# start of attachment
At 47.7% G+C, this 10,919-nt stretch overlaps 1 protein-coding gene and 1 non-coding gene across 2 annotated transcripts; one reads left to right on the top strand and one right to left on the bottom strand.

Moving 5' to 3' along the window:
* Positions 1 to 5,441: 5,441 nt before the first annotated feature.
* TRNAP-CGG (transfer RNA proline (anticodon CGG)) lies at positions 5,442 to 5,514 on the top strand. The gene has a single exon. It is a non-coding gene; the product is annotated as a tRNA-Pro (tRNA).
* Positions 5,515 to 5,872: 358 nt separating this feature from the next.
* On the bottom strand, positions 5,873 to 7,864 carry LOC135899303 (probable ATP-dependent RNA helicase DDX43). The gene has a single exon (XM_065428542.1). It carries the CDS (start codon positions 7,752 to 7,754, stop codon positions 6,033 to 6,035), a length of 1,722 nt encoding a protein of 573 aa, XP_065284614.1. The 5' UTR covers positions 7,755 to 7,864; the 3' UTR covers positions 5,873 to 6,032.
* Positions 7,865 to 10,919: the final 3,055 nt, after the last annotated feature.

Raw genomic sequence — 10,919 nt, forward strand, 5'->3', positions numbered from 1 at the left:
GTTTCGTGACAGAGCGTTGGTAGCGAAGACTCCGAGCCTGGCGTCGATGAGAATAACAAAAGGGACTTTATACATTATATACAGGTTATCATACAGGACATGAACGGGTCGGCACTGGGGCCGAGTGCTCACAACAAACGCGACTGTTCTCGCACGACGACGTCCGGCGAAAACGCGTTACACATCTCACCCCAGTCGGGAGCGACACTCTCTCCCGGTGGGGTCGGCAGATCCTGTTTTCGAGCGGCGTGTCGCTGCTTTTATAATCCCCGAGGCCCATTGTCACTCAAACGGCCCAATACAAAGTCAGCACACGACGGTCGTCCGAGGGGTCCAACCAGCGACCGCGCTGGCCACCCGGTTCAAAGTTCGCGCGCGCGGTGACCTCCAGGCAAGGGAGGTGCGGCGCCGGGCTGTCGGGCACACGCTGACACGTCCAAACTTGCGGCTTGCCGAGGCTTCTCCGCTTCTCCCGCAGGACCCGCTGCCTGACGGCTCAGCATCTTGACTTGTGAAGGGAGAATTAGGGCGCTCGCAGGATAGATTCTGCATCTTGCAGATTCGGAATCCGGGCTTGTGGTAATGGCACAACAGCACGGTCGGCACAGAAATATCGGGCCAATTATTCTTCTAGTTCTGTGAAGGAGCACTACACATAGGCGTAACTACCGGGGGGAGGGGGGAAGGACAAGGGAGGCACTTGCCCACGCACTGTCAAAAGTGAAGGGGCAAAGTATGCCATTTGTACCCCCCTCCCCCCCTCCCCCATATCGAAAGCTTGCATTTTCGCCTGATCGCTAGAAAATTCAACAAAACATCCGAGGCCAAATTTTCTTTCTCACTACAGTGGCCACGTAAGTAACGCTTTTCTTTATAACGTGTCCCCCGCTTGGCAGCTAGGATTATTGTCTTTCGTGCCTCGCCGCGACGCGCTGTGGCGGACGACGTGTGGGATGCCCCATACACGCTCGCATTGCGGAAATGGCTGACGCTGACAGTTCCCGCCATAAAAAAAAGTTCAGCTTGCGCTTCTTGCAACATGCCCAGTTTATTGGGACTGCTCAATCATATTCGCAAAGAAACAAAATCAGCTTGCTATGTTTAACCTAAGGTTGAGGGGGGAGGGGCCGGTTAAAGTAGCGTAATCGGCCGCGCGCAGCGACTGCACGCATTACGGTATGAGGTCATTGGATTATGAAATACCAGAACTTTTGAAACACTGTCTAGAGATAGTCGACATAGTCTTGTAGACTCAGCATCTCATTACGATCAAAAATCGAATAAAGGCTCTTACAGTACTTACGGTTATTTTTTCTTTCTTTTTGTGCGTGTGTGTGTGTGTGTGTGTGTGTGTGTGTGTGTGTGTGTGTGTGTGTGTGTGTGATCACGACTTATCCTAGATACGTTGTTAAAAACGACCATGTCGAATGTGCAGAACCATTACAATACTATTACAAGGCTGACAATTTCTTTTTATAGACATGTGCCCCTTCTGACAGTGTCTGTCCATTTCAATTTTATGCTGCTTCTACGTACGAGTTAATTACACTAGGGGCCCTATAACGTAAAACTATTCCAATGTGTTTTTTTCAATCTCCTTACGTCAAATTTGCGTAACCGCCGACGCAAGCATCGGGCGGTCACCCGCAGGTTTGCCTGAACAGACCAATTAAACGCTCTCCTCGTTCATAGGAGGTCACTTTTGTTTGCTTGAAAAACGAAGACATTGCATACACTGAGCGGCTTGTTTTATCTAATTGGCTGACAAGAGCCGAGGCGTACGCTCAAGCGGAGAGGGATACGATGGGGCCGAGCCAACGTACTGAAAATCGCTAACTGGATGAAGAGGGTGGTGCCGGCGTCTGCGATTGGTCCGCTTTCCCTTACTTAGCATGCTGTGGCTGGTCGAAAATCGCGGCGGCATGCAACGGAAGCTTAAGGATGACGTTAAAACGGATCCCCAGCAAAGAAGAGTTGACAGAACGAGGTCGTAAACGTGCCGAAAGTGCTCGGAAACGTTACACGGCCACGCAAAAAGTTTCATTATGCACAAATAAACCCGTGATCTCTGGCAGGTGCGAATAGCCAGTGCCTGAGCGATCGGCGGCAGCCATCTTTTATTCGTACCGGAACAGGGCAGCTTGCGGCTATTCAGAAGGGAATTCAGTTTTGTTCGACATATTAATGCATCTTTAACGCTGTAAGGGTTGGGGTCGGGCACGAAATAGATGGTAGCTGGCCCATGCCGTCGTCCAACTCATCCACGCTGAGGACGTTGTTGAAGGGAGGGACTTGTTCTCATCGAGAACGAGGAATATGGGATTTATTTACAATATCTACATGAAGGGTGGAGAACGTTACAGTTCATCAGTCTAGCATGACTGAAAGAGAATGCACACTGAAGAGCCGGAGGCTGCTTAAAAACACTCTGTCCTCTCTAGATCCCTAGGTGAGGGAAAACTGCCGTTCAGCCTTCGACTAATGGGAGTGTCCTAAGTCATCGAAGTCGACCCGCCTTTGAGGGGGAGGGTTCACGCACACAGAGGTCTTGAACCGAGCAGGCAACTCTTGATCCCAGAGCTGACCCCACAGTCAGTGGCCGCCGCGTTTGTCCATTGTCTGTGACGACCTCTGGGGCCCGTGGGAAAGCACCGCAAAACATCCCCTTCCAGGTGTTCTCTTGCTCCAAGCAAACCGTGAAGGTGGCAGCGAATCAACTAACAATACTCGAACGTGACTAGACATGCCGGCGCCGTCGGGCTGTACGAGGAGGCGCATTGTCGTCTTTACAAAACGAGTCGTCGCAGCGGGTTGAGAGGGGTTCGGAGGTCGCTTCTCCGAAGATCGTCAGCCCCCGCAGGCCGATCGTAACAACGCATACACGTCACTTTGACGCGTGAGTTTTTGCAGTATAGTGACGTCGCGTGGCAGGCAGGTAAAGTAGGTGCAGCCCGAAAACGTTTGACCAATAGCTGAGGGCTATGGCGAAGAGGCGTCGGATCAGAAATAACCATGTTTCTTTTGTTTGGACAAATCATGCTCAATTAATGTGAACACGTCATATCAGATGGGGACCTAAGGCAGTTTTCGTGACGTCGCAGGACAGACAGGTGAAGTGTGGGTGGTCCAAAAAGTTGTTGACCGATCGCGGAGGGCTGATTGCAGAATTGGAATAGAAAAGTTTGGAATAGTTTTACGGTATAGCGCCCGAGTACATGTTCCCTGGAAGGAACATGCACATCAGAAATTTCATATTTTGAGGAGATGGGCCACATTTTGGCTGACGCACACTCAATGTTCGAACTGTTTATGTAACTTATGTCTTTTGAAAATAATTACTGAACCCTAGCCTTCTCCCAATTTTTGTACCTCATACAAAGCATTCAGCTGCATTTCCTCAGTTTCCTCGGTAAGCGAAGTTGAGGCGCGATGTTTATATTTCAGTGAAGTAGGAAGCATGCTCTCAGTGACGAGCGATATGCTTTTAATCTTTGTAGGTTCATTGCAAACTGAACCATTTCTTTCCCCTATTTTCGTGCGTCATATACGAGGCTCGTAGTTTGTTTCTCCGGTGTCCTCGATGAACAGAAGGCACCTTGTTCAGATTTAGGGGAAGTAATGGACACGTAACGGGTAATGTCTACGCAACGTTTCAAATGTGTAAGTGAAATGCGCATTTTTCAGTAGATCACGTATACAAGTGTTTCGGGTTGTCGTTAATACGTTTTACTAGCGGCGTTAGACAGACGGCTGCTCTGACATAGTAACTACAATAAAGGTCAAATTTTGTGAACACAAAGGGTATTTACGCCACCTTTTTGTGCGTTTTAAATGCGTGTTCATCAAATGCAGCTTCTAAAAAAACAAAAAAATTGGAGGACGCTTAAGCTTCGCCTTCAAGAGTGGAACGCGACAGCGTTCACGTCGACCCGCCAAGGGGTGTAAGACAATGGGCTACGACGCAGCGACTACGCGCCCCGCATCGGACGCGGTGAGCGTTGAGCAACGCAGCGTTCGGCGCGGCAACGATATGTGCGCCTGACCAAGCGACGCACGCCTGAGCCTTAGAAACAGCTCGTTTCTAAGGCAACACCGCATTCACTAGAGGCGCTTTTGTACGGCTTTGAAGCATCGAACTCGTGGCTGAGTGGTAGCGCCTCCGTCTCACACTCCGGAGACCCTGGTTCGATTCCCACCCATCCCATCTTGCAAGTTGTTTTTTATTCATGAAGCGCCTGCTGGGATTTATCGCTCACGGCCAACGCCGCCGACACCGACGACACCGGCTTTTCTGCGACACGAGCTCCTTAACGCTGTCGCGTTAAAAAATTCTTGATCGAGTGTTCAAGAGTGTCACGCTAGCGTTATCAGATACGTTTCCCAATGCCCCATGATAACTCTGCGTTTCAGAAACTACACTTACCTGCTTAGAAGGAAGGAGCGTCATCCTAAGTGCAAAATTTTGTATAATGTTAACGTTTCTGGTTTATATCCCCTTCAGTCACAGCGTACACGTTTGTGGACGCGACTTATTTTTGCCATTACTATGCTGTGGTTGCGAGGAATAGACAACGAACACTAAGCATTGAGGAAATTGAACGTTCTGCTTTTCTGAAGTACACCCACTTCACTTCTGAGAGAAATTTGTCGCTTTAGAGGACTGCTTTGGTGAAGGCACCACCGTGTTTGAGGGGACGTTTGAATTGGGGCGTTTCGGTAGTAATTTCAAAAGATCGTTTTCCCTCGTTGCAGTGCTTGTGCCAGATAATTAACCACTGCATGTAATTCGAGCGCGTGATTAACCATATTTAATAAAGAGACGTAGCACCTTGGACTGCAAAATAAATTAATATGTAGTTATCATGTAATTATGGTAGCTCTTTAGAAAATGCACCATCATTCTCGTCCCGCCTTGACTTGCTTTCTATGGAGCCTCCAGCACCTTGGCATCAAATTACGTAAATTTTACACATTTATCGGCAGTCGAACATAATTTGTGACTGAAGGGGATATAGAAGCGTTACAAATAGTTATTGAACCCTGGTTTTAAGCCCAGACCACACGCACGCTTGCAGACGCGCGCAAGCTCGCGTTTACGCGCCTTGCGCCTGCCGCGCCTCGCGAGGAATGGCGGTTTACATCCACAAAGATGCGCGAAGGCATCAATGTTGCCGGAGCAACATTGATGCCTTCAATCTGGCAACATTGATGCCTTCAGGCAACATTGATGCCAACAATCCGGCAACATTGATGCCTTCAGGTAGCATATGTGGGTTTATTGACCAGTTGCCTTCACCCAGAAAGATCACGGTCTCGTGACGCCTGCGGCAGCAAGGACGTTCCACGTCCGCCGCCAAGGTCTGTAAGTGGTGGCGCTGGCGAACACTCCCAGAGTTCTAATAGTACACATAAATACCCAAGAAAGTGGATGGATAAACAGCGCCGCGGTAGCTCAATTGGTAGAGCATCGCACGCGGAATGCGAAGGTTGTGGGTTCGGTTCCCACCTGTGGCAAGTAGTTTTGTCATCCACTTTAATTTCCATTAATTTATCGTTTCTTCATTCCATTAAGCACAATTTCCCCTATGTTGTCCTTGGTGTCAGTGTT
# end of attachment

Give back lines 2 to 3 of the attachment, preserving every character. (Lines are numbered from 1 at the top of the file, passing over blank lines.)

Moving 5' to 3' along the window:
* Positions 1 to 5,441: 5,441 nt before the first annotated feature.